Your kidneys are vital in maintaining good health. Do you know how they work?

Most people are aware they must take good care of their heart and lungs to maintain their wellbeing. But do they realize how important another organ is in keeping us healthy? Our kidneys perform a vital function in removing waste products from our bodies. If they malfunction or are damaged, our health will be seriously compromised.

Located below the rib cage in the middle of the back are two small, bean-shaped kidneys that are part of our urinary tract. These organs remove waste and extra fluid by filtering a half-cup of blood a minute. The waste flows through the ureters attached to the kidneys, where it eventually collects in the bladder. When we urinate, the waste leaves our body.

To recognize the importance of our kidneys, we need to understand how they work. Properly functioning kidneys ensure good health. On the other hand, when our kidneys are impaired, our health suffers.

How Kidneys Work

Inside each kidney is a network of nephrons that filter out waste materials through blood vessels known as glomerulus. Once the glomerulus scrub the blood, the fluid travels to a tubule where it separates the substances our bodies need, such as protein, from the unwanted ones flushed away in the urine.

This filtering mechanism balances the mixture of water, salt, and minerals in our bodies so that our muscles, nerves, and tissues operate as they should. In addition to filtering out harmful substances, our kidneys are involved in the production of red blood cells and maintaining normal blood pressure.

Chronic medical conditions like hypertension and diabetes interrupt this process. Sugar that remains in the blood impair the nephrons. High blood pressure, meanwhile, damages the blood vessels in the kidneys. Polycystic kidney disease, a genetic disorder, also prevents the kidneys from functioning properly.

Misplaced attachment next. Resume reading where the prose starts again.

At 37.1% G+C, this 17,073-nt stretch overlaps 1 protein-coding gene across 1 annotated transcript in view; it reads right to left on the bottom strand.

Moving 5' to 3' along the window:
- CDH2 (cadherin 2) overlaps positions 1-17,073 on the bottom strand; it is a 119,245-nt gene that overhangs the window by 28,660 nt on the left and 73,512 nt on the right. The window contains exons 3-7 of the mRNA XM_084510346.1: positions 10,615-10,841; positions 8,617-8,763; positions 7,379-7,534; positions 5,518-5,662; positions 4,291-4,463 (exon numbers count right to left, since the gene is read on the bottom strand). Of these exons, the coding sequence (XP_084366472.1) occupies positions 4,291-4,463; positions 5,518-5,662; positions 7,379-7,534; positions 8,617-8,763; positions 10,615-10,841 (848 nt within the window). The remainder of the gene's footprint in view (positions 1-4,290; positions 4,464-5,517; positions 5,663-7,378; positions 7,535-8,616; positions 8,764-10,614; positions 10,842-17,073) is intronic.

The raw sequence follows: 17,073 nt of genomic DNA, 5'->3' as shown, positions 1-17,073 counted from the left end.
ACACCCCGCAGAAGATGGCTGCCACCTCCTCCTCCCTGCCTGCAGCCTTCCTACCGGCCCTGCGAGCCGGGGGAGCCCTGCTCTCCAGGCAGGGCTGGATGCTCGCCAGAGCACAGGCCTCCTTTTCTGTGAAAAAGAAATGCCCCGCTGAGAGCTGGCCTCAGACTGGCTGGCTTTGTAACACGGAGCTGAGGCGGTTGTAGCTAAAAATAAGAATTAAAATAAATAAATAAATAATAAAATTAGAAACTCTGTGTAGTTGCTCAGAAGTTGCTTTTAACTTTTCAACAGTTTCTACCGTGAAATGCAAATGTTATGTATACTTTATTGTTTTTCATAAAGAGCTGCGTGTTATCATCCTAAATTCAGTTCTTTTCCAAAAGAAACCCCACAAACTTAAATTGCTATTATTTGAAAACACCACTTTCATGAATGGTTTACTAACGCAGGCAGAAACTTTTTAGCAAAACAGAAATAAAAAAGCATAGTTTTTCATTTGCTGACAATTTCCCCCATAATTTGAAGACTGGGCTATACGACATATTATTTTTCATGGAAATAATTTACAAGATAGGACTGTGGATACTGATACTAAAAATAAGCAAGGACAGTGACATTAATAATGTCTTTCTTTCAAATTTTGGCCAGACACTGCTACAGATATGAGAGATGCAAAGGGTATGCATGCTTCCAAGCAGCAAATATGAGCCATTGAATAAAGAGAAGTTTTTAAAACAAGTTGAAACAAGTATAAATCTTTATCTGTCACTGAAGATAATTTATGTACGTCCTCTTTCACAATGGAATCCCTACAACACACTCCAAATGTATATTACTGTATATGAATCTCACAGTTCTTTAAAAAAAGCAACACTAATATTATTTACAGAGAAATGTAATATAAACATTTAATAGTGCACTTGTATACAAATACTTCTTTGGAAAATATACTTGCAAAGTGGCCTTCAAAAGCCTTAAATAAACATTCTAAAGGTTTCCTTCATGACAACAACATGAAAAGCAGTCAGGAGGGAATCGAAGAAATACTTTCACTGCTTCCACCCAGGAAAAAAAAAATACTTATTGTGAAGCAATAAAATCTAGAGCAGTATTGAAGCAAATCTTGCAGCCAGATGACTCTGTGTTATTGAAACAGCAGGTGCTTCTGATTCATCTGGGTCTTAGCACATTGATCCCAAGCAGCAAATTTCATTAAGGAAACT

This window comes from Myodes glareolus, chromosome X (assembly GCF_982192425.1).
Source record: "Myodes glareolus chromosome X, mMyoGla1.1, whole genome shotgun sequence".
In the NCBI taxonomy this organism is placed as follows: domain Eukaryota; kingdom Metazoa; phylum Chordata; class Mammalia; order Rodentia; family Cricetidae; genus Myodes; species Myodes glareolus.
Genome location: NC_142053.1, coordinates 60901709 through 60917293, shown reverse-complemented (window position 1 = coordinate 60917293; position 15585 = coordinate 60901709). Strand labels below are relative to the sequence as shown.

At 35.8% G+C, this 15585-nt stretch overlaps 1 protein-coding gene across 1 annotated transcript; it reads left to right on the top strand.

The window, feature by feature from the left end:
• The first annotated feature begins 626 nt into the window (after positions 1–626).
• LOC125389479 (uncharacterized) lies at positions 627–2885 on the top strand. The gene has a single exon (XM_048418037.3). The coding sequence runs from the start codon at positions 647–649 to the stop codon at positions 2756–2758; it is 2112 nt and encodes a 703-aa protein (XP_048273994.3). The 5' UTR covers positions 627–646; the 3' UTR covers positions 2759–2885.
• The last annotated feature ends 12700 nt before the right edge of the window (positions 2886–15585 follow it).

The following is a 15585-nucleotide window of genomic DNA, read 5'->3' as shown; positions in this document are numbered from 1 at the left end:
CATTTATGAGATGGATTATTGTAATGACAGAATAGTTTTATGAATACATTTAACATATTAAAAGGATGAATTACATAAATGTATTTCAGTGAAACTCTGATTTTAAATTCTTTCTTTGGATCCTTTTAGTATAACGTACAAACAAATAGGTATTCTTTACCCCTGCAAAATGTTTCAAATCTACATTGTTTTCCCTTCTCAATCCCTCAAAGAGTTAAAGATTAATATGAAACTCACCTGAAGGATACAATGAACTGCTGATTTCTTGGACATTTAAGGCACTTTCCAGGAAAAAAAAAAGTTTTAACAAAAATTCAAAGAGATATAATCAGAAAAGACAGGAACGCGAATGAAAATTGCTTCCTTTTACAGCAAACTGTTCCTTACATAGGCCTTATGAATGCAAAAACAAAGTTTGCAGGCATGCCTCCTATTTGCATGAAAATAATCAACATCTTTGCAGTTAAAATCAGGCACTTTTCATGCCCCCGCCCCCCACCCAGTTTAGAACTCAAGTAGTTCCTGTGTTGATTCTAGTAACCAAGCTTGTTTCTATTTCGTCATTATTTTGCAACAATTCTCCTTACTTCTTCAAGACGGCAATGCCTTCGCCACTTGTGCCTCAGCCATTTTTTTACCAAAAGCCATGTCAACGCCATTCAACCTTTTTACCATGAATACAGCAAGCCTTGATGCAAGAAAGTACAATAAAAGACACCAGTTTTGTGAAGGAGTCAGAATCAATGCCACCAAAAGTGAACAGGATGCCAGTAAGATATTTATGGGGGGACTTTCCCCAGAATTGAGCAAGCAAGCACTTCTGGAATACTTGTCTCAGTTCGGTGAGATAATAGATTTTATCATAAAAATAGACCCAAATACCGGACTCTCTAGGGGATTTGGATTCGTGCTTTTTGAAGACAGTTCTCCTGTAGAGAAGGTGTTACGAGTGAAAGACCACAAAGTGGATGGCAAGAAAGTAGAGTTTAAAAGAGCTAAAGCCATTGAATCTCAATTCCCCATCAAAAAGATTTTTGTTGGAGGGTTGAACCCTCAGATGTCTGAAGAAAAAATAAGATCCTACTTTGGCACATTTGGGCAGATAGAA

Monitoring Your Kidney Health

A blood test and urine analysis measure two important markers that assess kidney health: creatinine and protein levels. Abnormal ranges of those substances could indicate weakening kidney function.

When we’re active, our muscles break down. This is a normal occurrence, but it does produce a waste product called creatinine. In healthy kidneys, creatinine is removed through the blood. When kidneys cannot push creatinine out through the urine, it builds up in the bloodstream and could be a sign of poorly functioning kidneys.

Our kidneys manage the level of protein in our bodies as well. As our kidneys filter out waste, they keep much-needed protein within the body. However, when the kidneys cannot separate protein from harmful waste, excess protein shows up in the urine. This condition — proteinuria — signals the kidneys are not operating at full strength.

If tests show high levels of protein and creatinine, a kidney specialist will schedule you for regular testing and put you on a low-sodium, low-protein diet. You should also control hypertension and diabetes through medication to maintain good kidney function.

In its early stages, chronic kidney disease sometimes has no overt symptoms; that’s why frequent testing of kidney function is vital in detecting the condition. Common symptoms of chronic kidney disease include fatigue, difficulty sleeping, and diminished appetite. Late-stage chronic kidney disease is treated either through dialysis or an organ transplant.

Keeping Your Kidneys Healthy

Here at Southeastern Massachusetts Dialysis Group, we specialize in keeping your kidneys healthy. We treat all forms of kidney disorders and hypertension. Call us today for a consultation and evaluation of your kidney function. Your kidney health is important to us.